HIS polo barong screamed Noynoy Aquino. His baller ID said he was for the Liberal Party standard bearer. Mayor Oscar Rodriguez of the City of San Fernando confirmed all the pieces physical evidences of his presidential preference.

I apologized to the mayor for the inappropriateness of my attire, linen shorts and t-shirt, which I thought was only right for the 40-degree heat of Pampanga. The visit to his office, on his invitation that was relayed to me by acting Sun.Star Pampanga editor Jovi de Leon, was unplanned and unexpected.

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I didn’t find it pertinent to talk about the weather of Pampanga, despite my lamentations of it since I arrived here last Tuesday. I knew that when he visits Cebu today, he will say the same about the sun biting his skin which, I should point out, is flawless for a 64-year-old guy.

The City Council of San Fernando will receive an award from the Department of Interior and Local Government (DILG) for best legislative work at a ceremony to be held in Cebu tomorrow. Rodriguez will be there with his councilors.

It seems the City of San Fernando has been successful in passing and implementing an ordinance revising its tax codes. Rodriguez said it hasn’t been difficult for the local government to do this because of the public’s support.

Seeking a fresh mandate two months from now, Rodriguez credited the success of his six-year administration to the multi-sectoral governance council. The council gives him feedback on his projects, helps him carry them out and aids him in setting directions for the city.

The City of San Fernando is one of the very few local government units (LGUs) in the country that has included the public in a governance performance system using a balanced scorecard, said Rodriguez.

The balanced scorecard is a tool that manages and measures performance of a local government. It helps the LGU become accountable for results and conscious of how to use taxpayer’s money on programs and services.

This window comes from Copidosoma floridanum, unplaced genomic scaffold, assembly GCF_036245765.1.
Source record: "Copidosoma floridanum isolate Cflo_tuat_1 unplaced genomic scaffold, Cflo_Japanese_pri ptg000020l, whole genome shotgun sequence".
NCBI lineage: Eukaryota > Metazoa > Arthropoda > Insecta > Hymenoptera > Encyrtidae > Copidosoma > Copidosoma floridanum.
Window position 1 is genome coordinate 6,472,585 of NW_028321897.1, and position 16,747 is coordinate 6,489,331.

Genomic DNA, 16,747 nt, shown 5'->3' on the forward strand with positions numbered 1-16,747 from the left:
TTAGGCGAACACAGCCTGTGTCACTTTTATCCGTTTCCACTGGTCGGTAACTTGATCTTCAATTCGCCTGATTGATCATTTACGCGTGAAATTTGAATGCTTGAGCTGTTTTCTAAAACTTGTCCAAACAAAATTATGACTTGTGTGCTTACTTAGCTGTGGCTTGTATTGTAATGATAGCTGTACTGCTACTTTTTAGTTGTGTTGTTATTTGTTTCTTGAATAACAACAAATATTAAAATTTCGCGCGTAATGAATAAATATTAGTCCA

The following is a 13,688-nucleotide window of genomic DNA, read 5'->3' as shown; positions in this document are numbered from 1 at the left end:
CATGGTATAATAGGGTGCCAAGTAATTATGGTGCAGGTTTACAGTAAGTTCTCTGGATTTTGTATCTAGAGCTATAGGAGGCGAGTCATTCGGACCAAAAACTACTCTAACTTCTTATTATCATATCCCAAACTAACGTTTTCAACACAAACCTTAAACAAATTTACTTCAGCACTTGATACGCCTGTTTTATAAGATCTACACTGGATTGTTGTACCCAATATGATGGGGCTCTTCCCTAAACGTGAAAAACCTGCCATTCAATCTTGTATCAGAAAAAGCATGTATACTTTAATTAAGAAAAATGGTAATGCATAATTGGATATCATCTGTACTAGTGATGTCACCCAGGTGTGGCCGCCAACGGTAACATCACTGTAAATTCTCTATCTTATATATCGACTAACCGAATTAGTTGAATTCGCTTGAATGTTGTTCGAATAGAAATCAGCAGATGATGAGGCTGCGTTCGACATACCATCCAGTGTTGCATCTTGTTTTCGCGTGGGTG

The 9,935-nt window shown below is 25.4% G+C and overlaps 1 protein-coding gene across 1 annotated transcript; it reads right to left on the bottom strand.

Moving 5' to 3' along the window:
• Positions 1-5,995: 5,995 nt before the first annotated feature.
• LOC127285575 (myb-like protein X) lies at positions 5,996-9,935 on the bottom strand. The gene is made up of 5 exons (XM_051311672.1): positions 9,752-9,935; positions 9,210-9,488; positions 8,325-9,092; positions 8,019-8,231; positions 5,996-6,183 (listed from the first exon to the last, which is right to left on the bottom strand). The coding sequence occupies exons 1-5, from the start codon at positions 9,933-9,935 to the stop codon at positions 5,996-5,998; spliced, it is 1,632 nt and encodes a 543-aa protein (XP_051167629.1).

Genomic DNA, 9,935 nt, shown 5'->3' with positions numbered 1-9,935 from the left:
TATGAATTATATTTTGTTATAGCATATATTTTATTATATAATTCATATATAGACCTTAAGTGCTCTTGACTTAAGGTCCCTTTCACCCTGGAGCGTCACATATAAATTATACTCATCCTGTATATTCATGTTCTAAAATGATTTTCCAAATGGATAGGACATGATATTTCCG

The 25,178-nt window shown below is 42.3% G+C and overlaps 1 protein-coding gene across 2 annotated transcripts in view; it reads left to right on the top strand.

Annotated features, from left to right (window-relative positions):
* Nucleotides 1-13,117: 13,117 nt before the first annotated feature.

Rodriguez said he has taken to heart the balanced scorecard because he has seen that it has improved results, processes and culture change in his city.

The one group that has opposed it is the “trapo” who saw the beginning of the end of patronage politics in the component city of Pampanga, the mayor said.

“But that’s precisely my point, for government to be transparent to all the stakeholders,” he said. It’s transparency that has made the implementation of the revised tax codes less arduous for City Hall “because people understood what we were doing and why.”

Not one to be self-effacing, Rodriguez said, “Fortunately, may konti akong integrity and credibility in the community. I exercise political will.”

In his office is a camera equipment set, ready to record what he needs to say to the public about what his administration has done. He has put up a weekly TV program, “Magsilbi Tamo,” which means “Yes, we can” or “We serve.”

The TV program is not a propaganda tool, he said, but more like a vehicle for him to instill in the people the right values and thoughts. “Pagpapanday ng mga tamang kaisipan” was how he said it in Tagalog.

Among the mayors of Pampanga, it’s only he who understands and shares the vision and direction of Gov. Ed Panlilio, he said. The governor, a priest with maverick political views, is beleaguered by criticisms from his political adversaries.

I do not know Rodriguez, having met him only for the first time yesterday, but if he is what he says he is, then I wouldn’t mind him being my mayor for as long as he is mayor of Cebu, whose heat I prefer to wither in than San Fernando’s.